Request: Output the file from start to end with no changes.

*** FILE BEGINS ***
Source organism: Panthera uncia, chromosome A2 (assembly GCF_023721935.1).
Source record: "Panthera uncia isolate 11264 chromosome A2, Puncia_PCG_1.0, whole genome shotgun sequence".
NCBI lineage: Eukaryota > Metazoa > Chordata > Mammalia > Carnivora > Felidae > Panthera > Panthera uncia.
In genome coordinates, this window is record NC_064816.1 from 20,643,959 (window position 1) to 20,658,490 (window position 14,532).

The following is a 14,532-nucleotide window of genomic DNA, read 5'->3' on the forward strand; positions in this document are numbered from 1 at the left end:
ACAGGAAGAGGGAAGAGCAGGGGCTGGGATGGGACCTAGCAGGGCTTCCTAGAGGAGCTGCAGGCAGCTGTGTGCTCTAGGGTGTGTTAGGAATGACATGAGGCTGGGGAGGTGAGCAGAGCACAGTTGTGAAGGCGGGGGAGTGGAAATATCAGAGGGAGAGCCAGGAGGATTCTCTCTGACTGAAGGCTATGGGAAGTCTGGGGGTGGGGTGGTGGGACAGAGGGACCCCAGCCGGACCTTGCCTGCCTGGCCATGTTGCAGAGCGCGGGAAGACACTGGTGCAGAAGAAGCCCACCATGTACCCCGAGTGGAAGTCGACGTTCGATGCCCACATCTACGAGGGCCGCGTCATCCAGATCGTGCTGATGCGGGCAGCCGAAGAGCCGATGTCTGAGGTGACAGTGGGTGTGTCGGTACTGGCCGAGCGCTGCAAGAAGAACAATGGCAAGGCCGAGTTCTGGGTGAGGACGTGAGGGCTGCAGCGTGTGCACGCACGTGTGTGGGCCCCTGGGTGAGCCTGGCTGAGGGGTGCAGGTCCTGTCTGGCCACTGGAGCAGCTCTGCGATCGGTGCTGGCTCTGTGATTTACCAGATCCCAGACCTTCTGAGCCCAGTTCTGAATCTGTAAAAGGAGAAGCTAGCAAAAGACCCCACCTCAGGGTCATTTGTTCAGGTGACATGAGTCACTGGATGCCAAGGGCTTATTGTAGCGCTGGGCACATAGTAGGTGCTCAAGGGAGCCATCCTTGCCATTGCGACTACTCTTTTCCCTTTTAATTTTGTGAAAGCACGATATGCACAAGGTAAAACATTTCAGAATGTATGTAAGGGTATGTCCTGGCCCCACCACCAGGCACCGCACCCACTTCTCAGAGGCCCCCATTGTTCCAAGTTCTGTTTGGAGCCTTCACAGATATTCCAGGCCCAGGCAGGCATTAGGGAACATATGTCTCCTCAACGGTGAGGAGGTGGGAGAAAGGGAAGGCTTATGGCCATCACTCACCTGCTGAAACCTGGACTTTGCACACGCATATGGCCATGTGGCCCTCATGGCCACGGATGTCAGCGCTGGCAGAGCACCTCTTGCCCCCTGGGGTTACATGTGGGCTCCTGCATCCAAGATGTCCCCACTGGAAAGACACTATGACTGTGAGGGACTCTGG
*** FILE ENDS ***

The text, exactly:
Source organism: Panthera uncia, chromosome A2 (assembly GCF_023721935.1).
Source record: "Panthera uncia isolate 11264 chromosome A2, Puncia_PCG_1.0, whole genome shotgun sequence".
NCBI lineage: Eukaryota > Metazoa > Chordata > Mammalia > Carnivora > Felidae > Panthera > Panthera uncia.
In genome coordinates, this window is record NC_064816.1 from 20,643,959 (window position 1) to 20,658,490 (window position 14,532).

The following is a 14,532-nucleotide window of genomic DNA, read 5'->3' on the forward strand; positions in this document are numbered from 1 at the left end:
ACAGGAAGAGGGAAGAGCAGGGGCTGGGATGGGACCTAGCAGGGCTTCCTAGAGGAGCTGCAGGCAGCTGTGTGCTCTAGGGTGTGTTAGGAATGACATGAGGCTGGGGAGGTGAGCAGAGCACAGTTGTGAAGGCGGGGGAGTGGAAATATCAGAGGGAGAGCCAGGAGGATTCTCTCTGACTGAAGGCTATGGGAAGTCTGGGGGTGGGGTGGTGGGACAGAGGGACCCCAGCCGGACCTTGCCTGCCTGGCCATGTTGCAGAGCGCGGGAAGACACTGGTGCAGAAGAAGCCCACCATGTACCCCGAGTGGAAGTCGACGTTCGATGCCCACATCTACGAGGGCCGCGTCATCCAGATCGTGCTGATGCGGGCAGCCGAAGAGCCGATGTCTGAGGTGACAGTGGGTGTGTCGGTACTGGCCGAGCGCTGCAAGAAGAACAATGGCAAGGCCGAGTTCTGGGTGAGGACGTGAGGGCTGCAGCGTGTGCACGCACGTGTGTGGGCCCCTGGGTGAGCCTGGCTGAGGGGTGCAGGTCCTGTCTGGCCACTGGAGCAGCTCTGCGATCGGTGCTGGCTCTGTGATTTACCAGATCCCAGACCTTCTGAGCCCAGTTCTGAATCTGTAAAAGGAGAAGCTAGCAAAAGACCCCACCTCAGGGTCATTTGTTCAGGTGACATGAGTCACTGGATGCCAAGGGCTTATTGTAGCGCTGGGCACATAGTAGGTGCTCAAGGGAGCCATCCTTGCCATTGCGACTACTCTTTTCCCTTTTAATTTTGTGAAAGCACGATATGCACAAGGTAAAACATTTCAGAATGTATGTAAGGGTATGTCCTGGCCCCACCACCAGGCACCGCACCCACTTCTCAGAGGCCCCCATTGTTCCAAGTTCTGTTTGGAGCCTTCACAGATATTCCAGGCCCAGGCAGGCATTAGGGAACATATGTCTCCTCAACGGTGAGGAGGTGGGAGAAAGGGAAGGCTTATGGCCATCACTCACCTGCTGAAACCTGGACTTTGCACACGCATATGGCCATGTGGCCCTCATGGCCACGGATGTCAGCGCTGGCAGAGCACCTCTTGCCCCCTGGGGTTACATGTGGGCTCCTGCATCCAAGATGTCCCCACTGGAAAGACACTATGACTGTGAGGGACTCTGG